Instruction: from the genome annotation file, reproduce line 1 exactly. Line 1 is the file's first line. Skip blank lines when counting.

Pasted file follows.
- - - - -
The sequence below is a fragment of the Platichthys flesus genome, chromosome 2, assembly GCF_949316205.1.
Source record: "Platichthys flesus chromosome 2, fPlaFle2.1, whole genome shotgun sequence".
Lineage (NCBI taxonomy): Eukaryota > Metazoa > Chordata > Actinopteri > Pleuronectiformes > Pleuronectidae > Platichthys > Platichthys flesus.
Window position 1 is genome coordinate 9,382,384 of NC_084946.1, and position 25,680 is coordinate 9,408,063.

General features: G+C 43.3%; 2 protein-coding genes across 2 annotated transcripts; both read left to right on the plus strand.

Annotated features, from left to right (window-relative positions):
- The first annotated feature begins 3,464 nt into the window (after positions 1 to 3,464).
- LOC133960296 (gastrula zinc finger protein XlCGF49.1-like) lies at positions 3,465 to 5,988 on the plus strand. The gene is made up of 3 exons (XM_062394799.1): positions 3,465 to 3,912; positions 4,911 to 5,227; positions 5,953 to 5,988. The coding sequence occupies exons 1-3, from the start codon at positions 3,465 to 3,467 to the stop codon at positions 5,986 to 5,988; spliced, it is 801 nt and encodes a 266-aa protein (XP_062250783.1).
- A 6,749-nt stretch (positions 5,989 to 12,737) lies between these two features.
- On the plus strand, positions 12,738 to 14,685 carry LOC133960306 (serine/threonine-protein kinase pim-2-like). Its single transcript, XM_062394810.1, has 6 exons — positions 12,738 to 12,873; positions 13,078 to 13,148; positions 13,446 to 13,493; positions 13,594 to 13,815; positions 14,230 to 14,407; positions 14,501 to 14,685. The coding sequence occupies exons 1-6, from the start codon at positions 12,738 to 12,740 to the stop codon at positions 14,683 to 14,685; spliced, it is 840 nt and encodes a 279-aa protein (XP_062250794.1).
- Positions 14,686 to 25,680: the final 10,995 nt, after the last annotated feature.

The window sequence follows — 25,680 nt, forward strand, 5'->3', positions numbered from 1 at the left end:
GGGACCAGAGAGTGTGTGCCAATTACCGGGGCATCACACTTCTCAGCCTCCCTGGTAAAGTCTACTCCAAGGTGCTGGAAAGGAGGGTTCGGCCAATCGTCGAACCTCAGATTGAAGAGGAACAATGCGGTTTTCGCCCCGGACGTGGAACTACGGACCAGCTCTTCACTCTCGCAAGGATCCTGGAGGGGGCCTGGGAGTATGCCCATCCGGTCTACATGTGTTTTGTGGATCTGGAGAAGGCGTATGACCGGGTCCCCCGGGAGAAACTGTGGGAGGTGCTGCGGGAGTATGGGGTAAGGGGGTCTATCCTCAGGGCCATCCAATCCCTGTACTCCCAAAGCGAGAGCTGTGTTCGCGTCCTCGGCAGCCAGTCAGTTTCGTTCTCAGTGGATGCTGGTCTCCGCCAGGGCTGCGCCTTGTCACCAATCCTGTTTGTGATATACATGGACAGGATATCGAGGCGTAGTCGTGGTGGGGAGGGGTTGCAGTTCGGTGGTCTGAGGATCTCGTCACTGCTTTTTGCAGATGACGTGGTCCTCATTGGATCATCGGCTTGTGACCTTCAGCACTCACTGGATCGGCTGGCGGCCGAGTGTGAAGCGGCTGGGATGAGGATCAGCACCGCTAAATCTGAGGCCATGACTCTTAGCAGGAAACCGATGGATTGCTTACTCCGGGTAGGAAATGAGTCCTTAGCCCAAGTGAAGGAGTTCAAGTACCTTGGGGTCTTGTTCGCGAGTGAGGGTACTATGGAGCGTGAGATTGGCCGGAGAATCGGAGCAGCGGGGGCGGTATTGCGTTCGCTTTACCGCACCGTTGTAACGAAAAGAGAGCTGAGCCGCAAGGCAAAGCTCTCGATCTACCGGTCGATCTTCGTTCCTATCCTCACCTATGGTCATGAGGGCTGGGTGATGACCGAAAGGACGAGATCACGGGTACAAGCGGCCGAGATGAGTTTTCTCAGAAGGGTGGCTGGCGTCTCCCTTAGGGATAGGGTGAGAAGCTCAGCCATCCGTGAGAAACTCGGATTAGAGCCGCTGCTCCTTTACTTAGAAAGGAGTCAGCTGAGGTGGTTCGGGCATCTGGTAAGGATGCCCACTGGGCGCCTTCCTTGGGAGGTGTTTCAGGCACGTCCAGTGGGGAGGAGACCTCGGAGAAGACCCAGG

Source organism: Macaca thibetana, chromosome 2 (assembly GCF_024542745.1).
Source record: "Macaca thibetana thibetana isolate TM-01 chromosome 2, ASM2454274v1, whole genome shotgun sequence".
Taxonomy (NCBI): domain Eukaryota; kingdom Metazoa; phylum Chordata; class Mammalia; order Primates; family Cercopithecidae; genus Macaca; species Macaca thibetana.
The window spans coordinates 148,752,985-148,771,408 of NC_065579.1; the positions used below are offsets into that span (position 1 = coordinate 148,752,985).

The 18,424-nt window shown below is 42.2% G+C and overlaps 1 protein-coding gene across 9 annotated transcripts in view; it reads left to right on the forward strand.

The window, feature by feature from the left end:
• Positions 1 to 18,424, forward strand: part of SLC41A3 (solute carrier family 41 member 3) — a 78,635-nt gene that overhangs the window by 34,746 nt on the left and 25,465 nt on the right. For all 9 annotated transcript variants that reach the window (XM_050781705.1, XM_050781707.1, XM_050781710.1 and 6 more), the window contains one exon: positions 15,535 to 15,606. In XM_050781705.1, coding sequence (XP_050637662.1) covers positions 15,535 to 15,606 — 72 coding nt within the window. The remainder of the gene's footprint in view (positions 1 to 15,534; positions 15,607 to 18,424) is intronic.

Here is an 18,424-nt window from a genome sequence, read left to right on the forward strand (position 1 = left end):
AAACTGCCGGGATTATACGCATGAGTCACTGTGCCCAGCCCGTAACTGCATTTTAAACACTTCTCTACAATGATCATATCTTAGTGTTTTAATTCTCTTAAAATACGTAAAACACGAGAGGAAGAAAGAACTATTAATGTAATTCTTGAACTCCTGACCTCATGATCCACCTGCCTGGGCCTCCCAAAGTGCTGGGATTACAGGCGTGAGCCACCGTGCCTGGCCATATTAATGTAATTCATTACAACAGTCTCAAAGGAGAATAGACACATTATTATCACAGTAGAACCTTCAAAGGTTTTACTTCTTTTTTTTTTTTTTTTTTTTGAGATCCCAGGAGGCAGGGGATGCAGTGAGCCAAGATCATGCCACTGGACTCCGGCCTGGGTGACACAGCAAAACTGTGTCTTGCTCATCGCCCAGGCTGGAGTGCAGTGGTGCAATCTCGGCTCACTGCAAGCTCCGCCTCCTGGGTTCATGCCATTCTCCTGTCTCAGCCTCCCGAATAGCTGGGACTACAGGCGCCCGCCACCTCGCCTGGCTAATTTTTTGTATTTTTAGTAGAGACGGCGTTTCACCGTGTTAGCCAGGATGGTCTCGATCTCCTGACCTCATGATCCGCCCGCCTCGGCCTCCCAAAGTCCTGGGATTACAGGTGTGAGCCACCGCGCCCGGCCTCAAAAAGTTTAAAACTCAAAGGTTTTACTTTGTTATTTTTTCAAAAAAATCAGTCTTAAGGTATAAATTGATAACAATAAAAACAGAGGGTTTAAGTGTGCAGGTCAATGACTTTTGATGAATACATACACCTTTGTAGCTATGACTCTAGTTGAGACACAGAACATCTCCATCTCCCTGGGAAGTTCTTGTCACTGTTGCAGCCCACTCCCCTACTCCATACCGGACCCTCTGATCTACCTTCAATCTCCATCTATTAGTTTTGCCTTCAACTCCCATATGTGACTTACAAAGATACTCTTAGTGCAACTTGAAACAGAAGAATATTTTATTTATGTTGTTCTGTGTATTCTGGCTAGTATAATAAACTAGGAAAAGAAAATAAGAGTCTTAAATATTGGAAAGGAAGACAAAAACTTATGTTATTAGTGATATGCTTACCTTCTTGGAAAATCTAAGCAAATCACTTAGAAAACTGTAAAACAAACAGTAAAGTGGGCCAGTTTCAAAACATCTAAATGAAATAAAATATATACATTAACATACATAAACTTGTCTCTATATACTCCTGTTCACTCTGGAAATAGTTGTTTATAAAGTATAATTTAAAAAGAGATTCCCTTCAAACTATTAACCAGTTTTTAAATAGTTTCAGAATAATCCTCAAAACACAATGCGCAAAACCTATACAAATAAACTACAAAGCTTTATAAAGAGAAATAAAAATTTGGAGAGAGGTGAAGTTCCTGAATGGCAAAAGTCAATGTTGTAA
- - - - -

The sequence below is a fragment of the Platichthys flesus genome, chromosome 2, assembly GCF_949316205.1.